50/$14 > 8/$8 
so hire more machines and less people

Buy 3 machines & 3 people 
35/$14 = 20/$8
2.5 = 2.5

     B. Maximum profit is reached when the MRP of resources is equal to the price paid for
         said resources.  
     1. Hiring more of both will increase revenue by more than expenses but with MRP dropping, 
             eventually hiring more will lower profit.
         2. Hire 6 units of labor and 6 units of capital.


 VI. Factor relationships affect demand.
       A. When resources are substitutes for each other such as labor
            and capital, they compete for investment dollars.
            1. An increase in the productivity of capital will cause the MRP
                of capital to increase relative to the MRP per dollar of labor. 
            2. As a result, capital will be substituted for labor. 
            3. The process of substituting more efficient capital for less
                 efficient labor is called the substitution effect. It began
                 in the Stone Age, accelerated dramatically with the Industrial
                 Revolution and continues to accelerate today. 
            4. An automated welding machine replaces people making
                welders less valuable.
B. When resources are complements to each other such as labor and
     capital, their price and productivity affect each other.
     1. A decrease in the price of capital or an increase in its productivity
         will cause the MRP per dollar of capital to increase. 
     2. This increase in efficiency will cause total output to increase and
          with it the demand (MRP) for all resources including labor. 
     3. The process of increasing the MRP of labor by using capital is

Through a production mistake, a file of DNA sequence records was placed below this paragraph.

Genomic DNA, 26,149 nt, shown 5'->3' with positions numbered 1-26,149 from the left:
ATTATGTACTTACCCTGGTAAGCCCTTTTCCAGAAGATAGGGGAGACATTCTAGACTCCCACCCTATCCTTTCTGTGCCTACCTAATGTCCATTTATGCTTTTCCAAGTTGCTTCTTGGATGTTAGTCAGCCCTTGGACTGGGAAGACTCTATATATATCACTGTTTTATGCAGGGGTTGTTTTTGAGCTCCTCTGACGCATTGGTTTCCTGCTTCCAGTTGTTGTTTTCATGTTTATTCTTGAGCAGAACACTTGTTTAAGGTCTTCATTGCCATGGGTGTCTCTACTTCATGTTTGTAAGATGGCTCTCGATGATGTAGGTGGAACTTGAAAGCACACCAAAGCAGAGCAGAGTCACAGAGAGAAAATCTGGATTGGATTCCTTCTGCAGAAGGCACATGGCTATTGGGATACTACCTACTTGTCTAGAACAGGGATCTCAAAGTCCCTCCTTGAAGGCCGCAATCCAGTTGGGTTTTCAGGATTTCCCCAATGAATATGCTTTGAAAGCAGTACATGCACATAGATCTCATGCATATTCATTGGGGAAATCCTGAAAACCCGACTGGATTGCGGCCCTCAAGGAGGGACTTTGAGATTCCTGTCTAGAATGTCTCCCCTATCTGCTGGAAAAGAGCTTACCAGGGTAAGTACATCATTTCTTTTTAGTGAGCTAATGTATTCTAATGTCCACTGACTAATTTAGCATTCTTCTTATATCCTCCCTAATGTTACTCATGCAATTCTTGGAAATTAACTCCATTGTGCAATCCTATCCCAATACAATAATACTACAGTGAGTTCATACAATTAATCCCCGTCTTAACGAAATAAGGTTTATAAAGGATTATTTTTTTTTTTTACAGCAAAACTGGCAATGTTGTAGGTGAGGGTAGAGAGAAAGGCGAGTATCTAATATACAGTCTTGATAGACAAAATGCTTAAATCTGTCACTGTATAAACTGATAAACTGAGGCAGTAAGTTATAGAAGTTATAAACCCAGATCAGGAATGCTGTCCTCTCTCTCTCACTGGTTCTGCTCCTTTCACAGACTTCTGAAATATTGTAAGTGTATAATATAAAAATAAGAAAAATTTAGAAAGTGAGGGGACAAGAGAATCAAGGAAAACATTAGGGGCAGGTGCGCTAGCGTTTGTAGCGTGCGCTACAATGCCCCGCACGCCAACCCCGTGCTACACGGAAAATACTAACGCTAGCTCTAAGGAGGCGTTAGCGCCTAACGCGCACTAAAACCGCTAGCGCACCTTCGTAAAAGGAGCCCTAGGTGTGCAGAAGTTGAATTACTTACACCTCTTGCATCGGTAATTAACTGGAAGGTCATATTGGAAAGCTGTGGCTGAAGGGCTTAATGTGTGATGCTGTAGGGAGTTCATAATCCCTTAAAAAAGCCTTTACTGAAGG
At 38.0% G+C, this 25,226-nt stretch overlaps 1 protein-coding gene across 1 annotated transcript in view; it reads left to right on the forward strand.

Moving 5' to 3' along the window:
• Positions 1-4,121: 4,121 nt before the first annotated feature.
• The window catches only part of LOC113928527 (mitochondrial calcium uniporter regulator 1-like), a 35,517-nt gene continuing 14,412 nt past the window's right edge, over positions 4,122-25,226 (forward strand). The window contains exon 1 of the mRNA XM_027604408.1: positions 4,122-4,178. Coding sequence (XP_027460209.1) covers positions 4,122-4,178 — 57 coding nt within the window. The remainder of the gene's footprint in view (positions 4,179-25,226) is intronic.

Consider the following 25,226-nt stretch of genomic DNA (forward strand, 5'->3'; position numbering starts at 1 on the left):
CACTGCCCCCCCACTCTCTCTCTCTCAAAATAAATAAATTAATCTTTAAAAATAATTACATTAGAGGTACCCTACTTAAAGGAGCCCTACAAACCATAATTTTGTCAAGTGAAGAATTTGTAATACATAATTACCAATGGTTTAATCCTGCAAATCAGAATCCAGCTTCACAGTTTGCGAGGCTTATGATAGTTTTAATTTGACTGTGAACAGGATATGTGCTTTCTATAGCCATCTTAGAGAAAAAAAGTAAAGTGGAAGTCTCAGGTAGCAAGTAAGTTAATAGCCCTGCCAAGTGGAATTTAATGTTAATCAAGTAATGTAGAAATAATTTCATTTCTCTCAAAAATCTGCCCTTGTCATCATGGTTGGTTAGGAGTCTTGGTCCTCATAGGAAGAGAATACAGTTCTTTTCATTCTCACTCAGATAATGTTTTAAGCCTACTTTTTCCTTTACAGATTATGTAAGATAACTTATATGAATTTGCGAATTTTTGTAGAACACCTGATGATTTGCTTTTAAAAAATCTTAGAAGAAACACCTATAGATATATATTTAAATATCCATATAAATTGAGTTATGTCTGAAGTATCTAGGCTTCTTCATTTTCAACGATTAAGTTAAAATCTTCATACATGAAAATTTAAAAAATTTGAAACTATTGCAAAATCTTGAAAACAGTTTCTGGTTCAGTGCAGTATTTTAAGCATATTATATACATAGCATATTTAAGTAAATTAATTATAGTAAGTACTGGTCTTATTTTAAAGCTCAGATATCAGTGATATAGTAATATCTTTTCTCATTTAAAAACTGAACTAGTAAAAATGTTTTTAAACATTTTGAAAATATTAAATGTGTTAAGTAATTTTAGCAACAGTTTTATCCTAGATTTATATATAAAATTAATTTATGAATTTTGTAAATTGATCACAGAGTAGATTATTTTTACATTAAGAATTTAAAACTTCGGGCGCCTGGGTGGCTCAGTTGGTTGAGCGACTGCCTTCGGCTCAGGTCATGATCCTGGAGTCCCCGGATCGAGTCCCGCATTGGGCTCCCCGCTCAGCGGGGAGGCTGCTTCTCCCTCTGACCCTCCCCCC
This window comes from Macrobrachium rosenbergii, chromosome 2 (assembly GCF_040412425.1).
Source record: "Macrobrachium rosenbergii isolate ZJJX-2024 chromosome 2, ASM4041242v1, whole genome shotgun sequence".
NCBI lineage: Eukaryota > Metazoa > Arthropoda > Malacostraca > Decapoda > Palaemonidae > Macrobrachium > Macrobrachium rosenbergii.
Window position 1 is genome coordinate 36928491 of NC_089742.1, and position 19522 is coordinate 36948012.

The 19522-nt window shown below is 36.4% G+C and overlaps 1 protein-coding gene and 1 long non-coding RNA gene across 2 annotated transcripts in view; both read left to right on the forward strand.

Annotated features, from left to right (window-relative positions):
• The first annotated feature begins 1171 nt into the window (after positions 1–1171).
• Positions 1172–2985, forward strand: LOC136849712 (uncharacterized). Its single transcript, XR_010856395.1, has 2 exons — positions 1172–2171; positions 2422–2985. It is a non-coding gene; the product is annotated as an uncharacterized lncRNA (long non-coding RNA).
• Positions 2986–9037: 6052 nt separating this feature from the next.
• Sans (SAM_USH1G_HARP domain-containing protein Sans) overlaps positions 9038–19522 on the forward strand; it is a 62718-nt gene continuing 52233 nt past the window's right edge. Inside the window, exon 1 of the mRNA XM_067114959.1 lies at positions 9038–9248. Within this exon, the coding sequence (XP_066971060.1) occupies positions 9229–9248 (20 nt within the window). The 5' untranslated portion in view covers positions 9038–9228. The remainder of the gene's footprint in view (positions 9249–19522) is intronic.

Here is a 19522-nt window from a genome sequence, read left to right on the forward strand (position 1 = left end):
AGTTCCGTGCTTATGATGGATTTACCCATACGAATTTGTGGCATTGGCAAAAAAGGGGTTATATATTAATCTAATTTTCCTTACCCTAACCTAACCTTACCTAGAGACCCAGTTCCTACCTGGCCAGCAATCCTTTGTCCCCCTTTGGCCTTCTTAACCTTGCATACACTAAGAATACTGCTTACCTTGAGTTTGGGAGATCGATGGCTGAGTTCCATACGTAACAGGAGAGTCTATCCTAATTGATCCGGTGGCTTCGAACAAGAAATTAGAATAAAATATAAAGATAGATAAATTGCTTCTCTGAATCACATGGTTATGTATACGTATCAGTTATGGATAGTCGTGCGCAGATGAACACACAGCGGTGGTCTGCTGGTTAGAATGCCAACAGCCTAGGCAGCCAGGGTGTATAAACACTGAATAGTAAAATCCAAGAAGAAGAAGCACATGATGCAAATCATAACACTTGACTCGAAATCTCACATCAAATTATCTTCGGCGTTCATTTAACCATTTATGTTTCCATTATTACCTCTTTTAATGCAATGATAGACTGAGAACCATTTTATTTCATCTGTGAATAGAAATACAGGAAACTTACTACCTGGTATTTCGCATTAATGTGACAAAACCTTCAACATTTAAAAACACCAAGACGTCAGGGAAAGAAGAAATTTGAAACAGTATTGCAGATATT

called the output effect. It began in the Stone Age, accelerated
          dramatically with the Industrial Revolution and continues to
          accelerate today. 
     4. A powered hammer makes carpenters more productive, less
          expensive, and increase the value of carpenters.
VII. Elasticity of factor demand

        B. Many factors affecting resource elasticity of demand
            1. Diminishing return as the faster diminishing returns
                begin, the quicker MPP decreases and the more inelastic
                is resource demand.
           2. High elasticity of product demand increases factor elasticity
               of demand
           3. Number and suitability of substitutes increase elasticity.
               If there are suitable resources available to switch to, 
               firms will switch rather than pay more for a given resource.

    4. Importance of the resource: resources that represent a high proportion
         of a product's total cost will have high elasticity of demand as the
         possible cost saving is substantial and the search for a substitute will
         be intensive.
     5. Time increases elasticity: given enough
C. 1. Read the American Production and Inventory Control Society (APICS)
         and learn how they true to increase the marginal physical product
         of resources and
     2. Read Who Did the Ethanol Tax Credit Benefit? An Event Analysis of
         Subsidy Incidence time, a substitute for expensive resources will be

VIII. Individual labor supply

People do not work at extremely low wages because the opportunity cost of leisure, i.e., wages, is low and it's not worth working. 

People begin to substitute work for leisure as wages are increased as the opportunity cost of leisure (wages) is greater and greater.

But leisure is a superior good and at some point the income effect causes people to increase leisure and work (supply) less even though wages are increased. 

As a result, the supply curve will eventually bend back toward the y-axis.

For more visit Backward bending supply curve of labor from Wikipedia

Why is productivity is up much more than wages?

Answer is in the next few chapters.